A clear view of my approach to carving a family crest in stone can be found in most blog posts on this topic, but perhaps the next link is clearest in this case: A sandstone coat of arms with deep relief ↑.

More coats of arms in stone

Beeldhouwerijblog.nl is the blog of Koen van Velzen, sculptor in stone and bronze. Look up my website as well: beeldhouwerijvanvelzen.nl

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Small coat-of-arms in Udelfanger sandstone

Small coat-of-arms in a baroque shape

For a customer I made a small coat-of-arms in Udelfanger sandstone. Since this time no mantling and helmet were added, I chose a somewhat more baroque shield shape to make it a lively relief. I also tried to give the shield a nice bulge, to create an interesting shape with curled edges as if it were a scroll.

Finishing

Because of the small size of the crest stone, it took a lot of care to get all the details clear cut. It is designed to stand out by strong shadows. This small stone crest will end up in the top of a facade, so the shadows will be important in order to recognize the picture. To enhance the contrast I therefore 'pointed' the background of the coat of arms, ie I've beaten small pits with hammer and point chisel in the background. The rough surface makes the smooth shield stand out well.

Beeldhouwerijblog.nl is the blog of Koen van Velzen, sculptor in stone and bronze. Look up my website as well: beeldhouwerijvanvelzen.nl

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Three sandstone lions for three herrings

sculptor Leo sandstone Deventer The Three Herrings

new sandstone lion

sandstone lion copy

side view

Head lion sandstone Deventer old and new

two small relief stones with lion's head, old and new

Lions Deventer old-new

The left hand lion will be put back, the right hand one is a reconstructed copy, carved in mirror image. On the shield the house sign is depicted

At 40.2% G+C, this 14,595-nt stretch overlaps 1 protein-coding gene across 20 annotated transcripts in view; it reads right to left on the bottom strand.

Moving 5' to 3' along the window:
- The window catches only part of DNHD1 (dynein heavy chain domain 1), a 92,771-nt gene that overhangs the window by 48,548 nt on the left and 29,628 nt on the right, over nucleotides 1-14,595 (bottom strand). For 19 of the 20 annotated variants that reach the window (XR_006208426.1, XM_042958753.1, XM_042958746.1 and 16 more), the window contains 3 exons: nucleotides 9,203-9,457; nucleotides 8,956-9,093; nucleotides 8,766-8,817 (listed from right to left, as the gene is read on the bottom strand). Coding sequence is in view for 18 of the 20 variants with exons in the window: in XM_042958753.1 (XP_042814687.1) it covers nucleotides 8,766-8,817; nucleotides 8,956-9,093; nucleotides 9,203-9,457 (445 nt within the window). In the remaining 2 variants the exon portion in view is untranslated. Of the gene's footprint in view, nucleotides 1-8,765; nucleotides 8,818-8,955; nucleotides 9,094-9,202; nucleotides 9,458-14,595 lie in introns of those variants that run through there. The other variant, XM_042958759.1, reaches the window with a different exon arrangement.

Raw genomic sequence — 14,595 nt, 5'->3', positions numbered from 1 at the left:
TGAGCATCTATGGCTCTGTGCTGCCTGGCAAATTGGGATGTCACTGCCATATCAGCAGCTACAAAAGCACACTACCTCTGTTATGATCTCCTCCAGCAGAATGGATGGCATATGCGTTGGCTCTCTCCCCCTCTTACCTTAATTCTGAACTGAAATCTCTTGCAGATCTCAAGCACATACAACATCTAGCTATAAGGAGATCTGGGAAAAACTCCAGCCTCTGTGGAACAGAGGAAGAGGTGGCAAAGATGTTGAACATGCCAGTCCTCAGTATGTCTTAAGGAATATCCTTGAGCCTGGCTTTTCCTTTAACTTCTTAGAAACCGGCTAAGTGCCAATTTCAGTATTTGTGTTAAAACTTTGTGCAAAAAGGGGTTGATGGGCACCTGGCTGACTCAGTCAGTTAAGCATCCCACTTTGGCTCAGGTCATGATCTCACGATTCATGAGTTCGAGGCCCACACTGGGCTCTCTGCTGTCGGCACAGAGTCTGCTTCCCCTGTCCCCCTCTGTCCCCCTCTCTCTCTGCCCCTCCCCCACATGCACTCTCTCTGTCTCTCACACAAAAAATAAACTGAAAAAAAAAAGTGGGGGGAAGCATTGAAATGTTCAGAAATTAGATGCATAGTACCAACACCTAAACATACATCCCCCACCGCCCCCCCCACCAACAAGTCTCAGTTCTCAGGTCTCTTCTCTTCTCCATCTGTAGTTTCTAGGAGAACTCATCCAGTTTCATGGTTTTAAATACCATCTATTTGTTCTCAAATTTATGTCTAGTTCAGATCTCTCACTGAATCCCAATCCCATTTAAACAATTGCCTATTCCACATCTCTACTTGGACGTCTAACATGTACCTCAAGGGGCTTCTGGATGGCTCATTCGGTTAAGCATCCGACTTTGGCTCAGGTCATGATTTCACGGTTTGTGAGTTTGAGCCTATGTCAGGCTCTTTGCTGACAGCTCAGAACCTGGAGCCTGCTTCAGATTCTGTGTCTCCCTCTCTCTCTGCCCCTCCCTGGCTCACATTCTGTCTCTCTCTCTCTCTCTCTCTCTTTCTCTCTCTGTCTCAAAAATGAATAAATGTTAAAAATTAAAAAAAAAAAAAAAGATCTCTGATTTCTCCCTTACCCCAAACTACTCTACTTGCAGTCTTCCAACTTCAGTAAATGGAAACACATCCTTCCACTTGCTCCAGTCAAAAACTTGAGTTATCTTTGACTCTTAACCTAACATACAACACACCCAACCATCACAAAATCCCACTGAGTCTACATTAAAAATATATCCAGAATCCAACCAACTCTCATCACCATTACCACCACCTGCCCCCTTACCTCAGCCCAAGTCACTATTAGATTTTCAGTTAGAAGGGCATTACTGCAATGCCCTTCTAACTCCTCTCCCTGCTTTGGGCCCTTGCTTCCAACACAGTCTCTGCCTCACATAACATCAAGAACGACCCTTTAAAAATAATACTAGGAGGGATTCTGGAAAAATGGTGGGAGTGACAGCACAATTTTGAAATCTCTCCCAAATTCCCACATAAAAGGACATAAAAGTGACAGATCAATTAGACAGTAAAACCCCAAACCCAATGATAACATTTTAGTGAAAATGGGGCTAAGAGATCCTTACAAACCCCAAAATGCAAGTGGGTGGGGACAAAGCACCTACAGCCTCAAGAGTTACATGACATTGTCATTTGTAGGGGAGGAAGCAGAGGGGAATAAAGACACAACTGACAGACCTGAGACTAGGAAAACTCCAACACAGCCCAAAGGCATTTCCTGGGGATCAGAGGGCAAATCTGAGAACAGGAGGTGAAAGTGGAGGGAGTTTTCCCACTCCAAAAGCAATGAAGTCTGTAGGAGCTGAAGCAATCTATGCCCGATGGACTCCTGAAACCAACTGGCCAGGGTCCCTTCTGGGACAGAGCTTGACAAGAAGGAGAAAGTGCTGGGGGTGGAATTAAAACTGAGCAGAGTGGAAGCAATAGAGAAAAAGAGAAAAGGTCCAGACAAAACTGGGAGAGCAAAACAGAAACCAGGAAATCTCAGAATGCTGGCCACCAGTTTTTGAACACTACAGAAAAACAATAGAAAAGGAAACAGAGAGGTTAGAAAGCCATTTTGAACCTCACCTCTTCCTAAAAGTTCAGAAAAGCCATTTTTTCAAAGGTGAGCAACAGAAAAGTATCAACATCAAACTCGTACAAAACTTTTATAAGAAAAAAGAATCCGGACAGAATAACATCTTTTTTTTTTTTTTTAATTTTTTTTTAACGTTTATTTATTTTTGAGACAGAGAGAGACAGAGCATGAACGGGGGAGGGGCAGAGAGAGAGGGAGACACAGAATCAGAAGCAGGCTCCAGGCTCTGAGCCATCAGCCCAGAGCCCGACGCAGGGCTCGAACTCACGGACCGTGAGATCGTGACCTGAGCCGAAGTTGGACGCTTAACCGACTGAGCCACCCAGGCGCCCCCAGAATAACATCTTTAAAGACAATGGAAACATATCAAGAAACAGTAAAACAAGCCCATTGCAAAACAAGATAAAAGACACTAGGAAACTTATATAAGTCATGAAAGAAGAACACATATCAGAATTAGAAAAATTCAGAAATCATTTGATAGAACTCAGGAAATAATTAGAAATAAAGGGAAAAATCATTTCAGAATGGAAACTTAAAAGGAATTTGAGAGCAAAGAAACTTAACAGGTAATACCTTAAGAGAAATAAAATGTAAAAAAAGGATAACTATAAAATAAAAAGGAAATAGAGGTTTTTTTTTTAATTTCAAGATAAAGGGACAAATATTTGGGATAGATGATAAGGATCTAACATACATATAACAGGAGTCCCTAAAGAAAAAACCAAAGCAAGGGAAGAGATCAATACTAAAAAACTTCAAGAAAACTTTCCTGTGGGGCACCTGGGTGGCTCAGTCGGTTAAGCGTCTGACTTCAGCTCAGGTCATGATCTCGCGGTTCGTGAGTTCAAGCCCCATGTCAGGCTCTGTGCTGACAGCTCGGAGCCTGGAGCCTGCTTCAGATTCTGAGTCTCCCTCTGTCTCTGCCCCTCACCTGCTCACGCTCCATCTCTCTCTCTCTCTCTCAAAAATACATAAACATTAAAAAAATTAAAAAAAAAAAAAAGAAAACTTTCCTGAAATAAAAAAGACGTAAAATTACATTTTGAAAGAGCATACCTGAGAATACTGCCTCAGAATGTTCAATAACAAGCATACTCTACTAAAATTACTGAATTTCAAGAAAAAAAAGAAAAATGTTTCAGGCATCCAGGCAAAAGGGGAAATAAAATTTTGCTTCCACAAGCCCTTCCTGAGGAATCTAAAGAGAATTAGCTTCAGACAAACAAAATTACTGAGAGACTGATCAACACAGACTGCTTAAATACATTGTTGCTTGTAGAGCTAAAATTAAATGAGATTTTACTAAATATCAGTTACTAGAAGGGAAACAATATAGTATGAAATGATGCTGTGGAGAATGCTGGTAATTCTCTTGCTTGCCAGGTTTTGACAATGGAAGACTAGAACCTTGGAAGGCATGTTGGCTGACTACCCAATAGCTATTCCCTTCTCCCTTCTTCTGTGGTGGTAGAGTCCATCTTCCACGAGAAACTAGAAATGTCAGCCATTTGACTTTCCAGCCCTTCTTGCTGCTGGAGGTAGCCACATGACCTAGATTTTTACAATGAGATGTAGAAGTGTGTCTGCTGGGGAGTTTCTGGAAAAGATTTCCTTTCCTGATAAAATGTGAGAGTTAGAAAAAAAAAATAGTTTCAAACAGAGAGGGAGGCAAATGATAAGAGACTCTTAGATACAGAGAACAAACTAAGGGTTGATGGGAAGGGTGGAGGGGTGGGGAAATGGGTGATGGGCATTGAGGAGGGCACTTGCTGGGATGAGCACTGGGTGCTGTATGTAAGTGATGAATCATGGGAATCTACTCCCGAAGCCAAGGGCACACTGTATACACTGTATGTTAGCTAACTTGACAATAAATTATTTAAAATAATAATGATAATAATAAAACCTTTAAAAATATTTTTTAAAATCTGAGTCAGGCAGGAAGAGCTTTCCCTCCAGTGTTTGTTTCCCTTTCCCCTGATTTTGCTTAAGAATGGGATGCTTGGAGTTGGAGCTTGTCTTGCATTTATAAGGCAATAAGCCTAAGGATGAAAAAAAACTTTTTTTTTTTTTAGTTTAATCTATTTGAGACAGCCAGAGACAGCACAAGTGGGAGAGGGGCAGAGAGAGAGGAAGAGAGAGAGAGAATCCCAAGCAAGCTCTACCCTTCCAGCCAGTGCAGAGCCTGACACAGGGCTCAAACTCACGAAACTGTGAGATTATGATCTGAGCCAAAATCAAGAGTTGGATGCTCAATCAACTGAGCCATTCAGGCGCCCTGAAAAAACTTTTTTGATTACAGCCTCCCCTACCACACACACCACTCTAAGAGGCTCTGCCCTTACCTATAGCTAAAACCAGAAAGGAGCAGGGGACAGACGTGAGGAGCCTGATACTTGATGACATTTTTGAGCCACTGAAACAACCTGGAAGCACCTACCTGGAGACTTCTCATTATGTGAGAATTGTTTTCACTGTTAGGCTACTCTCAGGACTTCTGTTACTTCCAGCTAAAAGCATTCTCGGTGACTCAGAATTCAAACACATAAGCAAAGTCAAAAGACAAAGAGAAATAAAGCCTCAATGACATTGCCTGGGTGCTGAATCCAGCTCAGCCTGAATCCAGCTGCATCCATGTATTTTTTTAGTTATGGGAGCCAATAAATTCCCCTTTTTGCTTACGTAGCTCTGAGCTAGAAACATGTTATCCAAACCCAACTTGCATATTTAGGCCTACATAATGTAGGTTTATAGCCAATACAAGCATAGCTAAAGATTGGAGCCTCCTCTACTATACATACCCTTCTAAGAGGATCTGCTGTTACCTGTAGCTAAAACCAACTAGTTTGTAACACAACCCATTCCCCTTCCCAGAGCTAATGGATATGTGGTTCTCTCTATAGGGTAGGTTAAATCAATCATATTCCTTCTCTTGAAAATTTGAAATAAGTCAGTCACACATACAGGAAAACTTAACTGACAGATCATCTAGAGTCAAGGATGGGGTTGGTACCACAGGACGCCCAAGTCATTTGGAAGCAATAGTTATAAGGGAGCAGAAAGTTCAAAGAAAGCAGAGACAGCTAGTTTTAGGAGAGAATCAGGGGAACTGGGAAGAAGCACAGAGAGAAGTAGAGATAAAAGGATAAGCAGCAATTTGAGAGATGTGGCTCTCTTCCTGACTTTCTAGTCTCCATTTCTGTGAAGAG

For a property in Deventer I was asked to carve a set of lions in Bentheimer sandstone. …Read the whole article…

A promo piece: helmet and shield

helmet and shield in dolomite, small example

As I mentioned a few times before, family crests among my favorite projects and in that context I visit will the Day of Heraldry at Kasteel Groeneveld in Baarn next Saturday, where I will also be on the 'market’ .. Unfortunately, I can not really show much of my work, because everything that's finished goes straight to the customer. …Read the whole article…

Hot weather and rough griffins

33 degrees tent← to the first post about this project-

With 33 degrees Celsius it's actually no weather to be carving right under the hot sun. In anticipation of my final shelter I just stretched a tarp today, and if I just keep the floor wet, it'll be alright.

The precarving is making good progress, just a while and I can start detailing the coat-of-arms finally. …Read the whole article…

Family crests or coat-of arms

wapensteen met familiewapens in Bentheimer zandsteen, kopie gehouwen in 2004 uit Bentheimer zandsteen

coat of arms, carved for Castle Twickel

Family crests or coat-of arms are among my favorite projects, and I have been fortunate to already carve some of them. Usually they are very lively, busy depictions, with helmets, shields, and lots more of everything around it. My best friend is restorer of paintings and painter of family crests. He has explained a little to me what's happening in such a family coat of arms, on the basis of its own crest. …Read the whole article…